Re-evaluating the Funeral . . moving away from religion
There is not only a lot of talk lately about the funeral, memorial service, and celebrations that families are contemplating in the future for themselves and their loved ones, but there is also a lot of investment money being spent on companies who want to be on the upside swing of what these people choose. There is an old saying that if you want to know what is happening “follow the money”.
Back when I started in this business in the 1980s, in almost all cases, religion dictated what services would be held for certain individuals. We not only now live in an age of less religious affiliation, but we live in a world of growing death care options as well.
And, that investment money may be showing us what is happening and where the money managers feel death care is going. One of those investment draws is companies in the death care “celebration” business.
It is interested to be living in these times and be on the sidelines while one sees the choices different people make. Within the last year, British company Memoria conducted a survey that demonstrated that a full 50% of British people wanted a “Celebration” type of service. And, about 60% of that grouping wanted no “Religious content” in the service compared to about 40% who wanted “Some Religious Content” in their choice of “Celebration” service.
To continue with choices, 20% of Brits wanted “Traditional Religious Services” and 13% of Brits wanted no services at all. If you extrapolate all of those numbers, only about 41% of citizens who were surveyed in Great Britain wanted “any type of services” that included a religious component. There is no doubt that number will have an effect on the death care business. . . . and I’m guessing when you look at the decline in church attendance in America, the United States numbers for death care service choices would be very similar to those numbers.
There is no doubt that American society has moved more in the last 40 years to a society where “Options” and “Non-Comformity” is no longer frowned upon and the pressure of “complying with society” is easing. We will all have our own viewpoints on this, but I believe that there is a consensus feeling that the generations from “The Greatest Generation” to “Generation Z (ages 11 to 28)” have different societal viewpoints. That is certainly true in church attendance and membership.
It is apparent that those societal groupings have changed their viewpoint on death care services, not only in disposition method from burial to cremation and now even more options, but have changed their ritual of honoring or paying tribute to the life that was lived as well. In retrospect you can virtually see the changes from the Greatest Generation to the Silent Generation and on to the Baby Boomer Generation. And, we are beginning to see even bigger changes as Generation X, Millennials, Generation Z, and even when the youngest in Gen Alpha help with the decision making process.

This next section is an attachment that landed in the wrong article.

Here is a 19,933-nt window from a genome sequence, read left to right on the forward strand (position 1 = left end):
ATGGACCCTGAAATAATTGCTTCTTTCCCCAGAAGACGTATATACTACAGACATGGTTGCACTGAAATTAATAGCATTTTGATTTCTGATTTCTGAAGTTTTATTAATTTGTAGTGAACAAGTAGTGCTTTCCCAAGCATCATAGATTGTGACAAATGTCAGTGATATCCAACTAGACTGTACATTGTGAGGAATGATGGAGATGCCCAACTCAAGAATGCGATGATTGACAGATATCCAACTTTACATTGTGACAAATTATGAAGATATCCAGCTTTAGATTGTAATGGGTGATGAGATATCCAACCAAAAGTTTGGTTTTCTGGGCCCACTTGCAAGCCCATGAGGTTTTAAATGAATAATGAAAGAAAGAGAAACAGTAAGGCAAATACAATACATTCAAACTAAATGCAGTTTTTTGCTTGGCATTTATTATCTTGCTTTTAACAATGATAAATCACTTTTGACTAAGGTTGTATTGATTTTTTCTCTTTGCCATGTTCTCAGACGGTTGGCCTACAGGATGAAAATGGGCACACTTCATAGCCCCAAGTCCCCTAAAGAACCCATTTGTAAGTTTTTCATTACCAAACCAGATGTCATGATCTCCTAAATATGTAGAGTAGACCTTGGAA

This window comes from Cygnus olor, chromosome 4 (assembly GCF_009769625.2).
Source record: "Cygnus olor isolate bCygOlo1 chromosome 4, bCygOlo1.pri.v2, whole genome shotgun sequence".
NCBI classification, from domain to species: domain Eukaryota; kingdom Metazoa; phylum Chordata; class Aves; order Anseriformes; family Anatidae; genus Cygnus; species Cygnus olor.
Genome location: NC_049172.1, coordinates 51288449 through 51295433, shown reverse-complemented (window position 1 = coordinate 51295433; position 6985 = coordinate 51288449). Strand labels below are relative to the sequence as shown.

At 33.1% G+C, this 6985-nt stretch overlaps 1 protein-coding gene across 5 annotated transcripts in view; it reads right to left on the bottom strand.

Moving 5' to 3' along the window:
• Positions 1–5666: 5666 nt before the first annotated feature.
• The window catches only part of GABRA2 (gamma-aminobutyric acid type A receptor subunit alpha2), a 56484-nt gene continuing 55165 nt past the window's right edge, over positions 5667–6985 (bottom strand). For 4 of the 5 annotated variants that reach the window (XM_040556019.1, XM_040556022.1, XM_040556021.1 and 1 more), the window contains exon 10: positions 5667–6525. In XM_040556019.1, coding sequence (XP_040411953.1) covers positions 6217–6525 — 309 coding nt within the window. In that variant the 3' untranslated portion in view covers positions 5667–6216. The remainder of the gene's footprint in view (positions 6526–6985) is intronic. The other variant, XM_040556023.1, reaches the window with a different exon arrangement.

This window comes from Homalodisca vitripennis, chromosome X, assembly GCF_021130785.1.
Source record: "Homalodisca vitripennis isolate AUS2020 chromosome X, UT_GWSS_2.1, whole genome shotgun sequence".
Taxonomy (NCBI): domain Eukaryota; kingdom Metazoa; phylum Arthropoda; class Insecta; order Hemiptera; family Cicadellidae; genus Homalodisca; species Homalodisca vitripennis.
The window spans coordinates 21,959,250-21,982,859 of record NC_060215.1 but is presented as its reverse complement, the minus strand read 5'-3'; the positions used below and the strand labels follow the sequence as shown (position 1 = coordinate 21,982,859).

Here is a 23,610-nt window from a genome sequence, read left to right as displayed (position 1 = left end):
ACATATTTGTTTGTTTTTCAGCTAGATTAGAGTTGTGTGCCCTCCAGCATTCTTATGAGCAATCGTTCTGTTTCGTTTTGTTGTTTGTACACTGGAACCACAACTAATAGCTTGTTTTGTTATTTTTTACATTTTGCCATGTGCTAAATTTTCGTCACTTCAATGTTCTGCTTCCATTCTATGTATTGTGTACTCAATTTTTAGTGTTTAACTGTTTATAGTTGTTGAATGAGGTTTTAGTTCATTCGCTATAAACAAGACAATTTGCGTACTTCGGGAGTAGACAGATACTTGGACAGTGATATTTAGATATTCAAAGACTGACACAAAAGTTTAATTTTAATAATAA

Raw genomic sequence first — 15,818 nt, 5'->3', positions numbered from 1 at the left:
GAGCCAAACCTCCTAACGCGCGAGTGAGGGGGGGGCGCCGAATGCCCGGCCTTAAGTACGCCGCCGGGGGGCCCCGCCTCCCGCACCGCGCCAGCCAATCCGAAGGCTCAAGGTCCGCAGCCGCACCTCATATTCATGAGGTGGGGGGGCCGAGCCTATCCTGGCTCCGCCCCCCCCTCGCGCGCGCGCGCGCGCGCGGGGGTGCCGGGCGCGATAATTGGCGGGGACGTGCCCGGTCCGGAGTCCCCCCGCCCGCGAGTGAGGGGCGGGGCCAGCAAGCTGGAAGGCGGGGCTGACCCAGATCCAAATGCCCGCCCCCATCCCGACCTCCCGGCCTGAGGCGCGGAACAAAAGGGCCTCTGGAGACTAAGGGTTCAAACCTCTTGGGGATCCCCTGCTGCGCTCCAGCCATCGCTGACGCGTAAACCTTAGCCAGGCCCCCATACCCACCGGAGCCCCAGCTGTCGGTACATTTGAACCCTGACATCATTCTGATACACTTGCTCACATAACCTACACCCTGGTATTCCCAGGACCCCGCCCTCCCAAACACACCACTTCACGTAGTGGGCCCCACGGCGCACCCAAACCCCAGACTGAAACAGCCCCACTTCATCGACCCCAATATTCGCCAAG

As “conformity to society” has eased in all types of choices, so has conformity to religious traditions eased in the tribute to lives lived. From my point of view, religious traditions formerly “tied” client families to their death care choices. As you can see from the attached graphic, church attendance has waned and it is believed that it will continue that trend which frees death care clientele families to choose other options. Again, from my point of view, this will continue.
Here’s a couple of movements I’ve noticed over the past couple of decades. . .and I believe that these movements will continue:
- Celebration of a Life services replacing traditional religious funeral services
- Secular focused services replacing religious conforming services
- A “Respect for the Individual” service philosophy over a “Respect for God” service philosophy
- A move towards “individualization” services and away from “ritual” services
These types of attitudes and services will, and already have, affected traditional funeral homes and in many cases a traditional funeral home’s ignorance in knowing and accepting that they are happening are affecting that funeral home’s ability to draw clientele. That has spawned a movement in the death care celebration business and the death care doula business and will continue to do so.
A lot of people in the death care business look at the opening of celebration businesses as an attack on traditional funeral homes. I look on it, however, as the money managers and venture capitalists do. That is to provide a service to a clientele who may feel abandoned by their traditional funeral homes as to their individual choice of services.
If I was still in the traditional funeral home business I might be listening to a musician whose music spanned differing generations. . . .wasn’t it Bob Dylan who sang “The Times. . they are a-changin”
Related — Bob Dylan lyrics — “The Times they are a-changin”
More news from the world of Death Care:
- Dying can cost loved ones $20,000 before lost wages and worse health new report says. Forbes
- Apollo 11 astronaut Michael Collins laid to rest at Arlington National Cemetery. Video and print story. Space.com
- Homesteaders announces growth rate increase. Homesteaders Press Release
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Dear Abby or one of those type columns, once said, “If you want to have a service devoid of any religious connections, you can have a Celebration Of Life…”, though that is the only place I have seen that referred to that technically a Celebration Of Life is not considered a religious service. Has anyone else seen or heard that? We all know what the definition of a funeral is, of a what a memorial service is… but is there a clear definition of Celebration Of Life?
Ha! I literally mentioned that song, in that same opinion as you have conveyed, about 2 years ago in a speech I did! Great minds!